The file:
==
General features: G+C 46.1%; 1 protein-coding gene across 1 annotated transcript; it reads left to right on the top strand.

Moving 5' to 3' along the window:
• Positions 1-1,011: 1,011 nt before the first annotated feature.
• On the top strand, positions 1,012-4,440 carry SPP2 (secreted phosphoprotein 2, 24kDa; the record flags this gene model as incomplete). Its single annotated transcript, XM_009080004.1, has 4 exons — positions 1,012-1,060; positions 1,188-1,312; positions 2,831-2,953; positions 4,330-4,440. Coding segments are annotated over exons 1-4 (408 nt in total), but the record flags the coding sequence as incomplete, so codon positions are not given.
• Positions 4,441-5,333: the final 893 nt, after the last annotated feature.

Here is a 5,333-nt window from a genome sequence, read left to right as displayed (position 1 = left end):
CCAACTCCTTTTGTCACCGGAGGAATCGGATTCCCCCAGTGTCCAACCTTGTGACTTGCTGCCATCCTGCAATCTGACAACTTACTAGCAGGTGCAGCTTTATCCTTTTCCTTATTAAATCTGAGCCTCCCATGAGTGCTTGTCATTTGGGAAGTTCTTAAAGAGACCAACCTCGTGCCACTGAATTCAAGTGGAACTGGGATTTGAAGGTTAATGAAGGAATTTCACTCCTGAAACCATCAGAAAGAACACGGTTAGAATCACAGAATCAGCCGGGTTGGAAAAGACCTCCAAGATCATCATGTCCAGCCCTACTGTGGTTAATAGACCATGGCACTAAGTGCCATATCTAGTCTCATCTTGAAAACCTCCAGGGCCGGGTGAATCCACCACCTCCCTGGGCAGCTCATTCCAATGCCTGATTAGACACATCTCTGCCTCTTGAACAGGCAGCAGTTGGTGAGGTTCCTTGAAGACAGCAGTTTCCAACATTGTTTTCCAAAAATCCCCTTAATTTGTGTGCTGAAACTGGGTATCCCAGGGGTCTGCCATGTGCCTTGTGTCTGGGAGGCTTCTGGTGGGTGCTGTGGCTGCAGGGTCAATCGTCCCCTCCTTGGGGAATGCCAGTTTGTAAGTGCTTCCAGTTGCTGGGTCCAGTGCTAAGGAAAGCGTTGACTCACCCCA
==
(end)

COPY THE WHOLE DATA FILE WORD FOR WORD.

General features: G+C 46.1%; 1 protein-coding gene across 1 annotated transcript; it reads left to right on the top strand.

Moving 5' to 3' along the window:
• Positions 1-1,011: 1,011 nt before the first annotated feature.
• On the top strand, positions 1,012-4,440 carry SPP2 (secreted phosphoprotein 2, 24kDa; the record flags this gene model as incomplete). Its single annotated transcript, XM_009080004.1, has 4 exons — positions 1,012-1,060; positions 1,188-1,312; positions 2,831-2,953; positions 4,330-4,440. Coding segments are annotated over exons 1-4 (408 nt in total), but the record flags the coding sequence as incomplete, so codon positions are not given.
• Positions 4,441-5,333: the final 893 nt, after the last annotated feature.

Here is a 5,333-nt window from a genome sequence, read left to right as displayed (position 1 = left end):
CCAACTCCTTTTGTCACCGGAGGAATCGGATTCCCCCAGTGTCCAACCTTGTGACTTGCTGCCATCCTGCAATCTGACAACTTACTAGCAGGTGCAGCTTTATCCTTTTCCTTATTAAATCTGAGCCTCCCATGAGTGCTTGTCATTTGGGAAGTTCTTAAAGAGACCAACCTCGTGCCACTGAATTCAAGTGGAACTGGGATTTGAAGGTTAATGAAGGAATTTCACTCCTGAAACCATCAGAAAGAACACGGTTAGAATCACAGAATCAGCCGGGTTGGAAAAGACCTCCAAGATCATCATGTCCAGCCCTACTGTGGTTAATAGACCATGGCACTAAGTGCCATATCTAGTCTCATCTTGAAAACCTCCAGGGCCGGGTGAATCCACCACCTCCCTGGGCAGCTCATTCCAATGCCTGATTAGACACATCTCTGCCTCTTGAACAGGCAGCAGTTGGTGAGGTTCCTTGAAGACAGCAGTTTCCAACATTGTTTTCCAAAAATCCCCTTAATTTGTGTGCTGAAACTGGGTATCCCAGGGGTCTGCCATGTGCCTTGTGTCTGGGAGGCTTCTGGTGGGTGCTGTGGCTGCAGGGTCAATCGTCCCCTCCTTGGGGAATGCCAGTTTGTAAGTGCTTCCAGTTGCTGGGTCCAGTGCTAAGGAAAGCGTTGACTCACCCCA